The Invisible Man

Working in Dr. Cranley’s laboratory, scientist Jack Griffin was always given the latitude to conduct some of his own experiments. His sudden departure, however, has Cranley’s daughter Flora worried about him. Griffin has taken a room at the nearby Lion’s Head Inn, hoping to reverse an experiment he conducted on himself that made him invisible. But the experimental drug has also warped his mind, making him aggressive and dangerous. He’s prepared to do whatever it takes to restore his appearance.

Credits: TheMovieDb.

Film Cast:

  • Jack “The Invisible Man” Griffin: Claude Rains
  • Flora Cranley: Gloria Stuart
  • Arthur Kemp: William Harrigan
  • Dr. Cranley: Henry Travers
  • Jenny Hall: Una O’Connor
  • Herbert Hall: Forrester Harvey
  • Chief of Police: Holmes Herbert
  • Constable Jaffers: E. E. Clive
  • Chief Detective: Dudley Digges
  • Inspector Bird: Harry Stubbs
  • Inspector Lane: Donald Stuart
  • Millie: Merle Tottenham
  • Bicycle Owner (uncredited): Walter Brennan
  • Informer Suggesting Ink (uncredited): John Carradine
  • Reporter (uncredited): Dwight Frye
  • Screaming Woman (uncredited): Mary Gordon
  • Doctor (uncredited): Crauford Kent
  • Constable (uncredited): Paul Kruger
  • Cop (uncredited): Monte Montague
  • Constable (uncredited): Jack Montgomery
  • Party Guest (uncredited): Charles Morton
  • Old Farmer with Barn (uncredited): Tom Ricketts
  • Hospital Doctor (uncredited): Jameson Thomas
  • Railroad Switchman (uncredited): Bert Young
  • Woman (uncredited): Violet Kemble Cooper

Film Crew:

  • Producer: Carl Laemmle Jr.
  • Art Direction: Charles D. Hall
  • Director of Photography: Arthur Edeson
  • Director: James Whale
  • Editor: Ted J. Kent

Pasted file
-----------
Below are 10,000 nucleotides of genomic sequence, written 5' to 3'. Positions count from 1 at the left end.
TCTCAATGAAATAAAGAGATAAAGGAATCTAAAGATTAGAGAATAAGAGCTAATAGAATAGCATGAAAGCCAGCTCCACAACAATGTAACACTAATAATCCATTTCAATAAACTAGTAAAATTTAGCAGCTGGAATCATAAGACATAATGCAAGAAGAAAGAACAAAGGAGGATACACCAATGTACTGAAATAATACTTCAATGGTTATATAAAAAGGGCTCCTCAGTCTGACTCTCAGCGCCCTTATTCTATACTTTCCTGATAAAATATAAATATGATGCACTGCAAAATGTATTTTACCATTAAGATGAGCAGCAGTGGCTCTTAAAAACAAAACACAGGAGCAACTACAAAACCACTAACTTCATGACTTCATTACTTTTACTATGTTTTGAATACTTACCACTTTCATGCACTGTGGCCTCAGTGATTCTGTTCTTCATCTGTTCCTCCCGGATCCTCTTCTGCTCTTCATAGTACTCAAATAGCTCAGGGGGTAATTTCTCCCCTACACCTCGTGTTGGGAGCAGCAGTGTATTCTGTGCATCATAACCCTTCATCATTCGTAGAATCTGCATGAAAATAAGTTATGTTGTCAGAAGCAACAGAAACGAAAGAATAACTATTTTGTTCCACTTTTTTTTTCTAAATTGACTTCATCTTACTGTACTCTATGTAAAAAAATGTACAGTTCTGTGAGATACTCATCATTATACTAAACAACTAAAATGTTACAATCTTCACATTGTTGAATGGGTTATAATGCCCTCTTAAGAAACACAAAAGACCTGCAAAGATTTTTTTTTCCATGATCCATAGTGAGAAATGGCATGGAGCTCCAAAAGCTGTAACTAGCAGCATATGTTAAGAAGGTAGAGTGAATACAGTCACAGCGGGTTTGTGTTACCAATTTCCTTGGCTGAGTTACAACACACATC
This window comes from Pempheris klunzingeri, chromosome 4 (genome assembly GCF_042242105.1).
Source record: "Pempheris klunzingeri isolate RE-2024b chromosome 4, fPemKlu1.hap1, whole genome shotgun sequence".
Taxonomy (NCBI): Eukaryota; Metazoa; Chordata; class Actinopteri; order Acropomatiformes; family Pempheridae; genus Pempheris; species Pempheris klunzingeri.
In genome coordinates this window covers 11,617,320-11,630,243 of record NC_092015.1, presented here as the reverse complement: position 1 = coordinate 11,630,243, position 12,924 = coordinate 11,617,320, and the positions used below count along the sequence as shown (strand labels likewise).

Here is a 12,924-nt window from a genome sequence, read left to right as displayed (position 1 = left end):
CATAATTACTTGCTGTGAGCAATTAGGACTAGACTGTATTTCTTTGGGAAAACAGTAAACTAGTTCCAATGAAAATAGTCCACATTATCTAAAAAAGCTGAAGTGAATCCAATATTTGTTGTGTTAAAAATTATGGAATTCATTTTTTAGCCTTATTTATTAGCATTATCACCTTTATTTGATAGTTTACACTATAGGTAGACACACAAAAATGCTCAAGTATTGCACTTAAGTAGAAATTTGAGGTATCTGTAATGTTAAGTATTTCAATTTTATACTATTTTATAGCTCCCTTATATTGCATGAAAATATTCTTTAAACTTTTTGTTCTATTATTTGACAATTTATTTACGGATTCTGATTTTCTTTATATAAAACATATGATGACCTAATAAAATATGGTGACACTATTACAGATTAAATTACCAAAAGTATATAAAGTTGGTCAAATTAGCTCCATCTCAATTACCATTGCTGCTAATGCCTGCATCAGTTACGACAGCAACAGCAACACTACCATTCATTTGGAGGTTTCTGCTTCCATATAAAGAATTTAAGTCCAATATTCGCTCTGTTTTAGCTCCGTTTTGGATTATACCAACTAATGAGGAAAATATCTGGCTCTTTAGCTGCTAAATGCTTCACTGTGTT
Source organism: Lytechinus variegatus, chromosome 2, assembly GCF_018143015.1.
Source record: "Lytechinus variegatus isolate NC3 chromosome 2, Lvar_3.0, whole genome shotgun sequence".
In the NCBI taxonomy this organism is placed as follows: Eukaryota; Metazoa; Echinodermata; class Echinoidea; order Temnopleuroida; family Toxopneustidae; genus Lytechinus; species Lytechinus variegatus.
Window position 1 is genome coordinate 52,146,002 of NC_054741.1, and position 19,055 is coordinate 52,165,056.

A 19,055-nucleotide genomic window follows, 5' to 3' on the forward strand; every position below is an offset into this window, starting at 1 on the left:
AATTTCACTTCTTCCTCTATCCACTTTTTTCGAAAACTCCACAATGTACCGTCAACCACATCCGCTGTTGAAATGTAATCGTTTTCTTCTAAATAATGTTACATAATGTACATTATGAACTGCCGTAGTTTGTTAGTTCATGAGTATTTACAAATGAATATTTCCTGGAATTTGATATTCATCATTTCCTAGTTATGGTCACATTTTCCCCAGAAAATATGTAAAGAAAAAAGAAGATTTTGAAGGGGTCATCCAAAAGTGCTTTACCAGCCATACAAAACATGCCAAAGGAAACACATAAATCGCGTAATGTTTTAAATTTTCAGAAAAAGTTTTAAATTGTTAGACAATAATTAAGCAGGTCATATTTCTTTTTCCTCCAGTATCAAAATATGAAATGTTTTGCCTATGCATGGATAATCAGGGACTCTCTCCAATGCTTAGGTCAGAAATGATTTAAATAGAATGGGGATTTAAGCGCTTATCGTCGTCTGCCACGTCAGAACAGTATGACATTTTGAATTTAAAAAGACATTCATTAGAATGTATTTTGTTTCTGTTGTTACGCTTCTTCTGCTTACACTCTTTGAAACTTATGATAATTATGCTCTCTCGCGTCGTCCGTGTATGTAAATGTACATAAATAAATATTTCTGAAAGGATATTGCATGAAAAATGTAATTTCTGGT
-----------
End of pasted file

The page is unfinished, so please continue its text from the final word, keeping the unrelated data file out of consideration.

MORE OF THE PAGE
• Novel: H.G. Wells
  • Makeup Artist: Jack Pierce
  • Original Music Composer: Heinz Roemheld
  • Screenplay: R.C. Sherriff
  • Visual Effects Supervisor: Frank D. Williams
  • Special Effects: John P. Fulton
  • Props: Wally Kirkpatrick
  • Visual Effects: Roswell A. Hoffmann
  • Still Photographer: Roman Freulich
  • Grip: Fred Stoll

Movie Reviews:

  • John Chard: It alters you, changes you.

    There’s a snow storm blowing ferociously, a man trundles towards a signpost that reads Iping. He enters a hostelry called The Lions Head, the patrons of the bar fall silent for the man is bound in bandages. He tells, not asks, the landlady; “I want a room with a fire”. This man is Dr. Jack Griffin, soon to wreak havoc and be known as The Invisible Man.

    One of the leading lights of the Universal Monster collection of films that terrified and enthralled audiences back in the day. Directed by genre master James Whale, The Invisible Man is a slick fusion of dark humour, berserker science and genuine evil. Quite a feat for a film released in 1933, even more so when one samples the effects used in the piece. Effects that are still today holding up so well they put to shame some of the toy like expensive tricks used by the modern wave of film makers. John P. Fulton take a bow sir.

    After Boris Karloff had turned down the chance to play the good doctor gone crazy, on account of the role calling for voice work throughout the film only, except a snippet at the finale, so Whale turned to Claude Rains. Small in stature but silky in voice, Rains clearly sensed an opportunity to launch himself into Hollywood. It may well be, with Whale’s expert guidance of course, that he owes his whole career to that 30 second appearance of his face at the end of the film? As was his want, Whale filled out the support cast with odd ball eccentrics that are acted adroitly by the British & Irish thespians. Una O’Connor, Forrester Harvey, Edward E. Clive and Henry Travers are memorable. While American Gloria Stuart as the power insane Griffin’s love interest is radiant with what little she has to do.

    Based on the now famous story written by H.G. Wells, Whale and R. C. Sheriff’s (writer) version remains the definitive Invisible Man adaptation. There’s some changes such as the time it is set, and Griffin is not the lunatic he is in the film, which is something that Wells was not too pleased about in spite of liking the film as a whole, but it’s still very tight to the source. Sequels, TV series and other modern day adaptations would follow it, but none are as shrewd or as chilling as Whale’s daddy is. 9/10

%d bloggers like this: